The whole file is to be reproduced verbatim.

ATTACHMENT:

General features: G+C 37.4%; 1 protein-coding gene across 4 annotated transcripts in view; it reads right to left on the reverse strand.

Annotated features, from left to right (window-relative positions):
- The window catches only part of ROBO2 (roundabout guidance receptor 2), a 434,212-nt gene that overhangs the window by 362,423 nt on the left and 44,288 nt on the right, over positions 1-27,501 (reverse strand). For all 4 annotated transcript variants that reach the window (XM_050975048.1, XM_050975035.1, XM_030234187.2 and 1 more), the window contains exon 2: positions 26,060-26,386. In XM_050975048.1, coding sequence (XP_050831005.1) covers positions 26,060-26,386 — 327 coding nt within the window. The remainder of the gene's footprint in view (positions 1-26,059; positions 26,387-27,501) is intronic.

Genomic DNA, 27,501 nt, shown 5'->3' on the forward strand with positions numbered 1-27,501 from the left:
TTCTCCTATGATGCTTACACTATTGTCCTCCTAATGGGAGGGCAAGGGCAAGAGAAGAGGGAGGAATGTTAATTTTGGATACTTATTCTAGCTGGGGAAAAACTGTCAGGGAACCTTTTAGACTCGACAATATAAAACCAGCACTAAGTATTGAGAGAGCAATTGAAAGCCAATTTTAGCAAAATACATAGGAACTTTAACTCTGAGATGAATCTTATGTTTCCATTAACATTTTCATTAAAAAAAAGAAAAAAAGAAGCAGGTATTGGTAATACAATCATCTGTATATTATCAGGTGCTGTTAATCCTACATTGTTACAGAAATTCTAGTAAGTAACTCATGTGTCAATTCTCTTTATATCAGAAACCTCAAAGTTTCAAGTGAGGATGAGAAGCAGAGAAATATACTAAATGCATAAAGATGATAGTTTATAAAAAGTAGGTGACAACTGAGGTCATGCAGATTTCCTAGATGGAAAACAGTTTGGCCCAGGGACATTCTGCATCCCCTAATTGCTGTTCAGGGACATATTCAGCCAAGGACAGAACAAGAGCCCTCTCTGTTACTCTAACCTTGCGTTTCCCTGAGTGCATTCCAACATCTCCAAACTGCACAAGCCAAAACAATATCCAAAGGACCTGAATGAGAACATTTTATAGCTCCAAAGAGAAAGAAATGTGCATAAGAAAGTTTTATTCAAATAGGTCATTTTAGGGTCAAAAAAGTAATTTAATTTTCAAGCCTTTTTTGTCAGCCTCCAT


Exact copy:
General features: G+C 37.4%; 1 protein-coding gene across 4 annotated transcripts in view; it reads right to left on the reverse strand.

Annotated features, from left to right (window-relative positions):
- The window catches only part of ROBO2 (roundabout guidance receptor 2), a 434,212-nt gene that overhangs the window by 362,423 nt on the left and 44,288 nt on the right, over positions 1-27,501 (reverse strand). For all 4 annotated transcript variants that reach the window (XM_050975048.1, XM_050975035.1, XM_030234187.2 and 1 more), the window contains exon 2: positions 26,060-26,386. In XM_050975048.1, coding sequence (XP_050831005.1) covers positions 26,060-26,386 — 327 coding nt within the window. The remainder of the gene's footprint in view (positions 1-26,059; positions 26,387-27,501) is intronic.

Genomic DNA, 27,501 nt, shown 5'->3' on the forward strand with positions numbered 1-27,501 from the left:
TTCTCCTATGATGCTTACACTATTGTCCTCCTAATGGGAGGGCAAGGGCAAGAGAAGAGGGAGGAATGTTAATTTTGGATACTTATTCTAGCTGGGGAAAAACTGTCAGGGAACCTTTTAGACTCGACAATATAAAACCAGCACTAAGTATTGAGAGAGCAATTGAAAGCCAATTTTAGCAAAATACATAGGAACTTTAACTCTGAGATGAATCTTATGTTTCCATTAACATTTTCATTAAAAAAAAGAAAAAAAGAAGCAGGTATTGGTAATACAATCATCTGTATATTATCAGGTGCTGTTAATCCTACATTGTTACAGAAATTCTAGTAAGTAACTCATGTGTCAATTCTCTTTATATCAGAAACCTCAAAGTTTCAAGTGAGGATGAGAAGCAGAGAAATATACTAAATGCATAAAGATGATAGTTTATAAAAAGTAGGTGACAACTGAGGTCATGCAGATTTCCTAGATGGAAAACAGTTTGGCCCAGGGACATTCTGCATCCCCTAATTGCTGTTCAGGGACATATTCAGCCAAGGACAGAACAAGAGCCCTCTCTGTTACTCTAACCTTGCGTTTCCCTGAGTGCATTCCAACATCTCCAAACTGCACAAGCCAAAACAATATCCAAAGGACCTGAATGAGAACATTTTATAGCTCCAAAGAGAAAGAAATGTGCATAAGAAAGTTTTATTCAAATAGGTCATTTTAGGGTCAAAAAAGTAATTTAATTTTCAAGCCTTTTTTGTCAGCCTCCAT